Play Nice: Why Advancement and Athletics Can and Should Play on the Same Team

At the end of the day, we all need to figure out what donors and prospective donors are passionate about. Anyway U slice it, a lot of time is invested in segmenting audiences and tracking affinity relationships. For many, one of the most universal, yet internally charged affinities, is Athletics. So we asked colleagues at institutions large and small, public and private how they get Advancement and Athletics to play on the same team. 

For Auburn University, with some of the most loyal, enthusiastic fans in college football, a healthy relationship with Athletics is paramount. However, when Jane DiFolco Parker, vice president for development, came to Auburn nearly three years ago, Development and Athletics didn’t work as collaboratively as they do now. “In the beginning, I reached out in an effort to demonstrate my desire that we operate in good faith as partners in generating support for Auburn,” says Parker. “I began meeting formally and informally with Athletics staff members, and now have multiple meetings each month. Today we have a much more open, transparent relationship. We respect that we all have complicated challenges to deal with.”

Who are your counterparts in Athletics?

Let’s face it, most of our stakeholders either don’t see or at the very least, don’t understand the various institutional silos that may confront them. Or even worse, they do notice when there is a lack of internal communication and that certainly doesn’t send the right message. After all, U are U – or at least that’s the way it’s supposed to be. So where’s the disconnect?

“At many universities Athletics and Advancement don’t know each other. We’re so busy in our own worlds,” says Chris Marshall, vice president at Grenzebach Glier & Associates. Marshall spent 12 years as the head coach for the NCAA Division I swimming program at Lehigh University and later became the executive director of the Lehigh Alumni Association. Most recently, he was the associate vice president for alumni affairs at Cornell University.

“Oftentimes Advancement and Athletics haven’t taken the time to put people in the trenches to learn more about each other,” says Marshall. “When I was a coach, I spent more time recruiting talent and building a vision for the team than coaching. It’s not unlike Advancement. For both sides, it’s about relationship building whether you’re recruiting student athletes or engaging graduates.”

Why should you collaborate?

Sure, there are some alumni who just went to school to get a degree—they don’t necessarily care about Athletics, explains Marshall. But, there are enough alumni who do care to make partnering with Athletics worthwhile. Burke Beeler, assistant vice president donor relations at the University of Kansas Endowment, agrees that Athletics can be a gateway to broader engagement.

“When hundreds of alumni show up for a pep rally or a pregame networking event, those are opportunities to showcase academics,” says Beeler. “Many donors to KU Athletics have an academic interest as well. It’s important to have a balance.”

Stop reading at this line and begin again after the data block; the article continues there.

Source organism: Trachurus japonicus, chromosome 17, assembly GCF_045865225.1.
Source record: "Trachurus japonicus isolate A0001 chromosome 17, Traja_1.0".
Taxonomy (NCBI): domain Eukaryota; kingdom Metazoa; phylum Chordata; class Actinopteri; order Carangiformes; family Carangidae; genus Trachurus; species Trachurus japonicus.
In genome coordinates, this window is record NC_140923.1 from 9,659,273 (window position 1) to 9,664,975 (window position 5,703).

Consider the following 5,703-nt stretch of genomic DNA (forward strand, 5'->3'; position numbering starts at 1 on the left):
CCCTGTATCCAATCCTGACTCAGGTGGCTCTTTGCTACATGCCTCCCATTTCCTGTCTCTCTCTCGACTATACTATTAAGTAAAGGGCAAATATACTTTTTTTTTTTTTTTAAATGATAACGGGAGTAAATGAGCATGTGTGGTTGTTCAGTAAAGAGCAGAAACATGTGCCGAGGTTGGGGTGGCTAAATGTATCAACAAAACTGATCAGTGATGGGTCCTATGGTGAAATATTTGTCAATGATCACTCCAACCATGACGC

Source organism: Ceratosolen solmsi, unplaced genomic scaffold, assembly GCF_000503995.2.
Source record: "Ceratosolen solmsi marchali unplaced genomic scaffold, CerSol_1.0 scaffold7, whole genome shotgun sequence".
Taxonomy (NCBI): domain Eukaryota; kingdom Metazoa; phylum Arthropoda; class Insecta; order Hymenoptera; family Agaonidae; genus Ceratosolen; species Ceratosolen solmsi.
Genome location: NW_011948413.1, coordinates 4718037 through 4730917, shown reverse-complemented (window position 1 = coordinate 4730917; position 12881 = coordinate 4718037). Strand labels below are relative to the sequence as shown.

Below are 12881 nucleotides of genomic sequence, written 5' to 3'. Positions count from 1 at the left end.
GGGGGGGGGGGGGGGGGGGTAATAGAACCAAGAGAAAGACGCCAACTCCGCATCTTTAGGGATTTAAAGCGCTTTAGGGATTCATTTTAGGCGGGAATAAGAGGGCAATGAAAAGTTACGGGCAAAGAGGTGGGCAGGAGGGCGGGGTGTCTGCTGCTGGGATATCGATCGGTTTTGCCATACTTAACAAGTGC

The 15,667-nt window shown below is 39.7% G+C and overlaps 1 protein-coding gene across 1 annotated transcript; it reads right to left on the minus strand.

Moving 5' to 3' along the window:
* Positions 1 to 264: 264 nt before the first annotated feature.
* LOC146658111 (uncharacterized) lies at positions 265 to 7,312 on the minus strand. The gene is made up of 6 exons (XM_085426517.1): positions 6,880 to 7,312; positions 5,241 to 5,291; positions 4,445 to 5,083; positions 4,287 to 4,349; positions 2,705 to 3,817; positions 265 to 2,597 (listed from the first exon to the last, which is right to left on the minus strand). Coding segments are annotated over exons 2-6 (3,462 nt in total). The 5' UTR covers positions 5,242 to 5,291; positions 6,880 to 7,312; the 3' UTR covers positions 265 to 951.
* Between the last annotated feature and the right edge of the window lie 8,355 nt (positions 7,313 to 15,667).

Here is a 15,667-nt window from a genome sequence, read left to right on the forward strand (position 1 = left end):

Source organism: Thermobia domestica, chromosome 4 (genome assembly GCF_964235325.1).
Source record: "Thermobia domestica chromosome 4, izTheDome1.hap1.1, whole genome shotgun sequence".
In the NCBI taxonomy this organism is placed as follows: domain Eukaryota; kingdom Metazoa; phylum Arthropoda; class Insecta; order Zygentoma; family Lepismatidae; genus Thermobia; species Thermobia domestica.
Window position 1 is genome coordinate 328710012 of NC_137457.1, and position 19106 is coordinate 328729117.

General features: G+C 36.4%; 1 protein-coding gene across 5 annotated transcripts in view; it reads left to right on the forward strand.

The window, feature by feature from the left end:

When the University of Kansas held a groundbreaking ceremony for a new engineering building, the athletics director was on hand because the building’s major donors are also Jayhawks supporters. “Our athletics director, athletics fundraising officer, and coaches understand that, yes, our donors are interested in Athletics, but they also have multiple areas on campus that are meaningful for them,” says Beeler.

“We all do our best when we listen well to our donors,” agrees Scott McQuilkin, vice president for institutional advancement at Whitworth University, who held positions as athletics director and head baseball coach before moving to Advancement. As a Division III school, Whitworth’s student athletes make up 25 percent of the student body. “With this much overlap in our donor pool, collaboration is not only good for the university, it’s good for our donors.”

How do you create and sustain a supportive, collaborative partnership?

To avoid internal competition at Whitworth for the same donors, Advancement meets with on-campus departments to create schedules for when and how each area, including Athletics, solicits funds. “It used to be that our athletic alumni only heard from us when we needed money,” says McQuilkin. “Now most of our coaches send bi-monthly e-newsletters with seasonal updates and progress reports. Alumni receive six to eight newsletters before they receive an ask from either Athletics or the annual fund.”

Dedicated face time with Athletics, an appointed staff liaison for each area, and a supportive, respectful culture are key to a healthy partnership. McQuilkin has monthly “protected time” meetings with the athletics director, to discuss their needs and who they’re speaking to. Beeler and his team communicate regularly with Athletics; the KU Endowment liaison to Athletics was once a staff member in that division and has first-hand knowledge of the culture and climate. “For schools that do this well, the outcome is magical,” explains Marshall.

When Auburn Tigers fans, eager for a preview of their favorite fall tradition, return to campus this spring, they will also be invited to take part in the public launch of Auburn’s comprehensive campaign. “Our campaign kick-off weekend is scheduled to coincide with A-Day, our spring scrimmage game,” says Parker. “The partnership with Athletics has been amazing. The entire enterprise benefits when we work together.”

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